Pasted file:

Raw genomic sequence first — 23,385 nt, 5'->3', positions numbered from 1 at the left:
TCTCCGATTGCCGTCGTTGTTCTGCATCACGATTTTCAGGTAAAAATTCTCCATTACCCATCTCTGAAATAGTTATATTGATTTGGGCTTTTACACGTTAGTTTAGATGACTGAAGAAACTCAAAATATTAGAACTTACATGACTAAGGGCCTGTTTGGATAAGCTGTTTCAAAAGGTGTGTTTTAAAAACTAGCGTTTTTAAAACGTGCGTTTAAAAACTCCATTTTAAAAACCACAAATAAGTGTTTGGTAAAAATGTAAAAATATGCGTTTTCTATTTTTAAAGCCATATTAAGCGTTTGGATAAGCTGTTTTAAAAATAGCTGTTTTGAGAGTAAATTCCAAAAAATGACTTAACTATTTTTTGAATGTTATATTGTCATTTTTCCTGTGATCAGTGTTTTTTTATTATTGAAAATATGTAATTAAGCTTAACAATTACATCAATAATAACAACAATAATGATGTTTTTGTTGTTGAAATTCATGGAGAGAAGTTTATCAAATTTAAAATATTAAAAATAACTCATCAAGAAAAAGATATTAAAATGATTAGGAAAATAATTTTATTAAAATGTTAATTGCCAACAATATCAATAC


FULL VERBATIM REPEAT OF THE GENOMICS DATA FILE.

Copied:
Raw genomic sequence first — 23,385 nt, 5'->3', positions numbered from 1 at the left:
TCTCCGATTGCCGTCGTTGTTCTGCATCACGATTTTCAGGTAAAAATTCTCCATTACCCATCTCTGAAATAGTTATATTGATTTGGGCTTTTACACGTTAGTTTAGATGACTGAAGAAACTCAAAATATTAGAACTTACATGACTAAGGGCCTGTTTGGATAAGCTGTTTCAAAAGGTGTGTTTTAAAAACTAGCGTTTTTAAAACGTGCGTTTAAAAACTCCATTTTAAAAACCACAAATAAGTGTTTGGTAAAAATGTAAAAATATGCGTTTTCTATTTTTAAAGCCATATTAAGCGTTTGGATAAGCTGTTTTAAAAATAGCTGTTTTGAGAGTAAATTCCAAAAAATGACTTAACTATTTTTTGAATGTTATATTGTCATTTTTCCTGTGATCAGTGTTTTTTTATTATTGAAAATATGTAATTAAGCTTAACAATTACATCAATAATAACAACAATAATGATGTTTTTGTTGTTGAAATTCATGGAGAGAAGTTTATCAAATTTAAAATATTAAAAATAACTCATCAAGAAAAAGATATTAAAATGATTAGGAAAATAATTTTATTAAAATGTTAATTGCCAACAATATCAATAC